Re: Just getting into it...
As I see it one of the only problems you face is the Browning barrel weight and contour. Usually they are pencil thin. Doesn't mean you can't have satisfactory accuracy to 500 yards, however. There's a lot to precision reloading. Here's a list of some important factors:
1. resize all brass, even if new, and trim to same length. I weight sort mine and I buy plenty of brass with the same lot #
2. deburr flash holes
3. when resizing your fired cases, make sure shoulder is only bumped back .001-.002. You will need a gauge for this.
4. Use the best primers you can get. I only use Federal match.
5. Weigh each powder charge.
6. Weight sort bullets and measure bearing surface and sort. You'll need the tools.
7. Seat bullets according to ogive and mag fit and take note of COAL.
8. chrono loads
9. You don't have to have one but I use a concentricity gauge to measure runout.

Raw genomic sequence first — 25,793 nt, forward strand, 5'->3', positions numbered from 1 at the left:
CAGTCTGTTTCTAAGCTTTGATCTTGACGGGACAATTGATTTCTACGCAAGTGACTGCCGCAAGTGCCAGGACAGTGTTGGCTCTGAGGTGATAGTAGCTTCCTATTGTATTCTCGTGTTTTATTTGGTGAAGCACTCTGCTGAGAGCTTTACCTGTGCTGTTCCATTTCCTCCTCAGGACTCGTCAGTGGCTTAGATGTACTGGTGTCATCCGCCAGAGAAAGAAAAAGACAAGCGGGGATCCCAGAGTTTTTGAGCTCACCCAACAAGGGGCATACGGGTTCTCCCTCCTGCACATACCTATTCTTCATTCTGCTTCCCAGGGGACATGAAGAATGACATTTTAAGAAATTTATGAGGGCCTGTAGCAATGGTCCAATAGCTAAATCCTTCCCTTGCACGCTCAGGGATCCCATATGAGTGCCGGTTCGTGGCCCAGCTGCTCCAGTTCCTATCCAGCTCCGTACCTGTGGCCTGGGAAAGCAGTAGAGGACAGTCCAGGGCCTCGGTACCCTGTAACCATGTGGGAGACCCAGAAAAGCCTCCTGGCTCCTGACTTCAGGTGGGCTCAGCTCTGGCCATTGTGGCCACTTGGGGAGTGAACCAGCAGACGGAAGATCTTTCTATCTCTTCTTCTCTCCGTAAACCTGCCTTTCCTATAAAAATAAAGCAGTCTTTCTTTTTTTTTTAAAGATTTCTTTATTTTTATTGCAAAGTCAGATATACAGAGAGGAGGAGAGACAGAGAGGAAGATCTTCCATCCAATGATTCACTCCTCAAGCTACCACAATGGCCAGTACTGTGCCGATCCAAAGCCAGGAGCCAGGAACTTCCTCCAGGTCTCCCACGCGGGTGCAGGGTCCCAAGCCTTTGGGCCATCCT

10. I do not use an expander in my sizing die. I take my preferred brass per rifle, stuff in my preferred bullet and measure OD of case neck to make a dummy round. I send the dummy round and die back to die manufacturer and have them hone the die neck to 0.0025-0.003 less than the loaded case. That measurement is your choice. Eliminating the expander button/ball has greatly reduced work hardening on the brass and also the runout. No more lubing the inside case neck, and a whole lot less runout worries. ---- of interest, I noticed my Redding 270 sizing die was squeezing my case necks about 15 thousandths prior to my requested modification! That is ridiculous and work hardens the brass way too much. From such a reputable company, I was very disappointed.
11. If I feel like it, with certain rifles, I will outside neck turn my case necks. It works, trust me.
12. When I seat a bullet, I seat about a 1/3, then rotate the case about 60-90 degrees, seat a little deeper, then repeat, then fully seat. This also tends to reduce runout.
There's a few items in case you were not aware of them